Since its announcement toward the end of 2011, the US pivot to Asia (P2A) has been a ‘sound-bite,’ a goal, not a strategy. It was a teaser; a means of assessing a likely regional response to what will become the primary focus of US foreign policy attention (it could well be argued its announcement was part of a strategy but not inherently the strategy itself). Now, following the announcement, having let the dust settle and gauged and measured the regions response, comes the strategy, and prima facie, the main thrust of it looks like off-shore balancing through strengthening the extant US ‘hub and spokes’ alliance system in combination with increasing US regional ‘strategic partnerships’ -through which the US looks set to ask for greater contributions towards regional security and maintaining a balance of power.
Problematic is that the US is placing its reliance on a system that simply cannot endure the same into the future as it has done so well in the past. The ‘hub and spokes’ system has been predominantly successful because the US has largely carried the burden of maintaining its costs; regional states got ‘on board’ with it primarily because the benefits relative to the costs weighed greatly in their favour. Similarly to the Chinese tributary system, for contributing relatively little and largely accepting US suzerainty over them, they have benefited from having access to the US dominated western liberal international system and most importantly, extended protection under the US security umbrella.
For the past 60 years the US and its partner states have shared mutual interests and the system and balance of power in the region has endured. However, change is afoot. Under what is emerging to be the US P2A strategy, the US seem progressively likely to increase demands and expectations on (new and old) regional partners and expect states to carry more of the burden and financially contribute greater amounts towards their own security, a key component of off-shore balancing.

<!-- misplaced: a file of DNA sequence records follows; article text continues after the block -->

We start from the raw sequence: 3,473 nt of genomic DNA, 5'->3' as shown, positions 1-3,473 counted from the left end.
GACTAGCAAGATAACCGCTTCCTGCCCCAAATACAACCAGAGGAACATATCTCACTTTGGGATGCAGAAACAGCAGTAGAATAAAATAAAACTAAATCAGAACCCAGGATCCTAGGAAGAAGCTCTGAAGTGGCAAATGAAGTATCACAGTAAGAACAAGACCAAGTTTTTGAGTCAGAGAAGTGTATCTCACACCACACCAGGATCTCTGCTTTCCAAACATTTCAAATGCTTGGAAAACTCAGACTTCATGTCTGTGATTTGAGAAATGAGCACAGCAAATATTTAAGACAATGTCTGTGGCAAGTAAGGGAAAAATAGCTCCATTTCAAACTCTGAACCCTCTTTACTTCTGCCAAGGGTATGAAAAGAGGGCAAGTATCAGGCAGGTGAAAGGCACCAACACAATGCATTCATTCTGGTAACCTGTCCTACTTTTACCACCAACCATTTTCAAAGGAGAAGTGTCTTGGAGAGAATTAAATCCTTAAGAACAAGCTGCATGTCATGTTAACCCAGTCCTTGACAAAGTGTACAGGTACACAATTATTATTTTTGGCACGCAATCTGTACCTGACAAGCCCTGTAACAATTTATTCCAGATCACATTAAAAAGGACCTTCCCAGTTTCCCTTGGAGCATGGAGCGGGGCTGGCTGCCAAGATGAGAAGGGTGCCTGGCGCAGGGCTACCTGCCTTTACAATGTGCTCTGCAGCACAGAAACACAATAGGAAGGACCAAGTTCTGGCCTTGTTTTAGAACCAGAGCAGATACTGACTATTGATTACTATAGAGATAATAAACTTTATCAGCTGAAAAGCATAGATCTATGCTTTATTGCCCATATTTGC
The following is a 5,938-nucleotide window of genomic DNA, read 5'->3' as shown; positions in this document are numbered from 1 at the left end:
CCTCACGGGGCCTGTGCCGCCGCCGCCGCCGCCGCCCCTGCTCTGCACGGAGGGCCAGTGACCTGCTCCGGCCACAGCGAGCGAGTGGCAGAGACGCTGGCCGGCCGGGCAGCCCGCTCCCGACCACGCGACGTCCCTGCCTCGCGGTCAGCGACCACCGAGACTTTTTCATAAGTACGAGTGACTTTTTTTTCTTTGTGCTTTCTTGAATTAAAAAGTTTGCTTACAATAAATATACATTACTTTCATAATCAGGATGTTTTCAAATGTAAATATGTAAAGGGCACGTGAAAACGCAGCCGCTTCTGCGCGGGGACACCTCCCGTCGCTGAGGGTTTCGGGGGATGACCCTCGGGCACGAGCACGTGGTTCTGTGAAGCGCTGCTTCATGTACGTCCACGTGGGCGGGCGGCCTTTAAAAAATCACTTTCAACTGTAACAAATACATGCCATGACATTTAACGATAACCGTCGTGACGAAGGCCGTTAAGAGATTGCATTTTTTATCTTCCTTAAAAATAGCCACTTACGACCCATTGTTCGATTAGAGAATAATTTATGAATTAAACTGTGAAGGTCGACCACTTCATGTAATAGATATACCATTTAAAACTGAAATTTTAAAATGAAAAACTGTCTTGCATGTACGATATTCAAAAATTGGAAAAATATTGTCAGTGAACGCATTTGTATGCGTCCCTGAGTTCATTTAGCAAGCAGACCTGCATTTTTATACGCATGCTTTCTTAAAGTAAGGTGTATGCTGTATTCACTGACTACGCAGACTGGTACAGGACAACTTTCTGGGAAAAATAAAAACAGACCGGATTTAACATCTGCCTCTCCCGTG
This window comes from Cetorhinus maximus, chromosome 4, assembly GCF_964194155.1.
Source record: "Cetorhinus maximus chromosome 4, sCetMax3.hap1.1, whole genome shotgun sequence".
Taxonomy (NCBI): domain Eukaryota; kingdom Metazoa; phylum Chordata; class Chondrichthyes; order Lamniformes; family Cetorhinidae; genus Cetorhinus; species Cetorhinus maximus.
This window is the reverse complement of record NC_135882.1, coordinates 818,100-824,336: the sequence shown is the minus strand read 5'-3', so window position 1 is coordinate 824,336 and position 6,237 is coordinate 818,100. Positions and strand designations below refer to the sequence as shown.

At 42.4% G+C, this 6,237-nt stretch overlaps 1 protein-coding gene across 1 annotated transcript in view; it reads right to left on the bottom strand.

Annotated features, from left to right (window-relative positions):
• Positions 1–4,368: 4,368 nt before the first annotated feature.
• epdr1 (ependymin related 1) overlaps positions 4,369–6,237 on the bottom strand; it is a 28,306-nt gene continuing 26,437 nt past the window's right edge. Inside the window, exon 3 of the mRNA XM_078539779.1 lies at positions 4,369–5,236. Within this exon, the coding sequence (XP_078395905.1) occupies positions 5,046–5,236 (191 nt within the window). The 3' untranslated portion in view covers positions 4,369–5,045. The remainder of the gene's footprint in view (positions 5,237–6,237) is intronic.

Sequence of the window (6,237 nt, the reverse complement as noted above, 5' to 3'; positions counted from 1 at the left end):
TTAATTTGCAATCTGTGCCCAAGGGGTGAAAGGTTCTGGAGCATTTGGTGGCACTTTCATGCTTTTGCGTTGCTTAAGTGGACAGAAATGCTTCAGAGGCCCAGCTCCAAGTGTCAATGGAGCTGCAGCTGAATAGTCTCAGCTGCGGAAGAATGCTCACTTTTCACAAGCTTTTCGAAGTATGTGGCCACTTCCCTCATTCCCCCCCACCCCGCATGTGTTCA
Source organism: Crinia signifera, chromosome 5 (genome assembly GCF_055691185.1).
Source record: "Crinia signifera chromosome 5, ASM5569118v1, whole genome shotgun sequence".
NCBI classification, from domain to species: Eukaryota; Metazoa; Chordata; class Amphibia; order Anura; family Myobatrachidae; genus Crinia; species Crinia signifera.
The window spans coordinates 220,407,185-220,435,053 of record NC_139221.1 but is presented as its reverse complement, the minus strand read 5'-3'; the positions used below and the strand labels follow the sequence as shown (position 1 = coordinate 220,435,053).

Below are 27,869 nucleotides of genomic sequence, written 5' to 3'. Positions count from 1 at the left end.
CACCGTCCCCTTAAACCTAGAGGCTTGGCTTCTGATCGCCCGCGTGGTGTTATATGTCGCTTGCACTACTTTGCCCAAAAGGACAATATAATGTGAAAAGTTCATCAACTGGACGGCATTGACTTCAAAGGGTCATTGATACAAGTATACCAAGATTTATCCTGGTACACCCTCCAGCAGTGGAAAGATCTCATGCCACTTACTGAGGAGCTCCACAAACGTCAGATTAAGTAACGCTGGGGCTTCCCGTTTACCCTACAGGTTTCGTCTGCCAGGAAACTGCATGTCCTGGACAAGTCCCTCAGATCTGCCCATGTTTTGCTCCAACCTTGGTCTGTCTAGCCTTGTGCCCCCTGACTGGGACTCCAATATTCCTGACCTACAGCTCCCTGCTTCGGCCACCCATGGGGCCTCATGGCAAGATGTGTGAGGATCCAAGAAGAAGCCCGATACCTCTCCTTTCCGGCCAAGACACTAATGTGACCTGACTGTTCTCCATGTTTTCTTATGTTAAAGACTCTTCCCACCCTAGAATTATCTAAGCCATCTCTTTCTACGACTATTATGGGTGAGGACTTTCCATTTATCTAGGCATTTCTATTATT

Paramount will be whether the US can convince its regional partners that their primary interests are aligned and that their security interests remain both interconnected and are genuinely threatened (by China), and I’m not convinced, as these states’ economic interdependence strengthens both vis-à-vis China and with one another, that they can. If maintaining US regional preponderant power is the US P2A end-goal, a majority of regional states won’t be prepared to, and realise they needn’t, foot the bill.
In agreement with Brendan Taylor, the Southeast Asian states’ security ties with the US have probably reached their zenith. They are clearly hedging, seeking greater engagement with both China and the US, but also amongst one another. They realise that if the US wishes to retain its regional preponderance of power then the US has a choice: It can either compete (with China), in which case the US needs them, equally if not more so than they need the US, and they can therefore continue to largely ‘free-ride’, or the US can withdraw, in which case whether they are ‘on board’ with the P2A or not won’t matter and better relations with China, and one another, would thus be pragmatic.
The British statesman Lord Palmerston once famously declared: “We have no eternal allies, and we have no perpetual enemies. Our interests are eternal and perpetual, and those interests it is our duty to follow” -and nowhere in the world is this realpolitik thinking more evident or better characterised than in East/Southeast Asia. In a region where international relations are largely viewed through the lens of realism, the biggest challenge the US faces is convincing regional states that they are more than just mere pawns ready to be sacrificed in the game of ‘great power politics’ (US distancing from Taiwan, recent initial poor handling of the Chen Guangcheng case, and neutral position adopted on the Scarborough Shoal standoff will not have served to alleviate regional abandonment fears).
To maintain regional relevance, the US must translate a strategy that moves beyond the apparent ‘contributory’ system- which is likely to fail- and articulate a vision which synergises the combined US-regional states’ interests, ultimately deciding how much of the burden and costs they are willing to shoulder alone in order to achieve it. Unless the US can formulate, articulate and largely stump up the costs for financing such a strategy, expect emerging ‘rivalrous interdependence’ to prevail in the region.
Ben Moles has recently completed his Masters in International Security Studies at the University of Sydney. (email@example.com). Follow on Twitter @bwmoles